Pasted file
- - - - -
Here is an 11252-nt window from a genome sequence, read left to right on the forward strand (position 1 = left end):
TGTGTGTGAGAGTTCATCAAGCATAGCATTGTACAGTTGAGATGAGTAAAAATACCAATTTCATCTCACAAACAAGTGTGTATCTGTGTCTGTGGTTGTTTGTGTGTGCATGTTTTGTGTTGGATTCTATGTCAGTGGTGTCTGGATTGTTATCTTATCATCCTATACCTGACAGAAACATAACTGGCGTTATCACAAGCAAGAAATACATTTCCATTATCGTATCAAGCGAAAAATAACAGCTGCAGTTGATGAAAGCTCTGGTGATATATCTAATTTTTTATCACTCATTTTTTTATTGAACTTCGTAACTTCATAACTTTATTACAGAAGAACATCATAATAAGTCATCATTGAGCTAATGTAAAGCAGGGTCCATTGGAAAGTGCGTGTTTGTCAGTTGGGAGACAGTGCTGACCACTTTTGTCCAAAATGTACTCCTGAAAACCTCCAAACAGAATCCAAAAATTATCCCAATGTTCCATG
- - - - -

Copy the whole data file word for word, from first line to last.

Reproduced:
Here is an 11252-nt window from a genome sequence, read left to right on the forward strand (position 1 = left end):
TGTGTGTGAGAGTTCATCAAGCATAGCATTGTACAGTTGAGATGAGTAAAAATACCAATTTCATCTCACAAACAAGTGTGTATCTGTGTCTGTGGTTGTTTGTGTGTGCATGTTTTGTGTTGGATTCTATGTCAGTGGTGTCTGGATTGTTATCTTATCATCCTATACCTGACAGAAACATAACTGGCGTTATCACAAGCAAGAAATACATTTCCATTATCGTATCAAGCGAAAAATAACAGCTGCAGTTGATGAAAGCTCTGGTGATATATCTAATTTTTTATCACTCATTTTTTTATTGAACTTCGTAACTTCATAACTTTATTACAGAAGAACATCATAATAAGTCATCATTGAGCTAATGTAAAGCAGGGTCCATTGGAAAGTGCGTGTTTGTCAGTTGGGAGACAGTGCTGACCACTTTTGTCCAAAATGTACTCCTGAAAACCTCCAAACAGAATCCAAAAATTATCCCAATGTTCCATG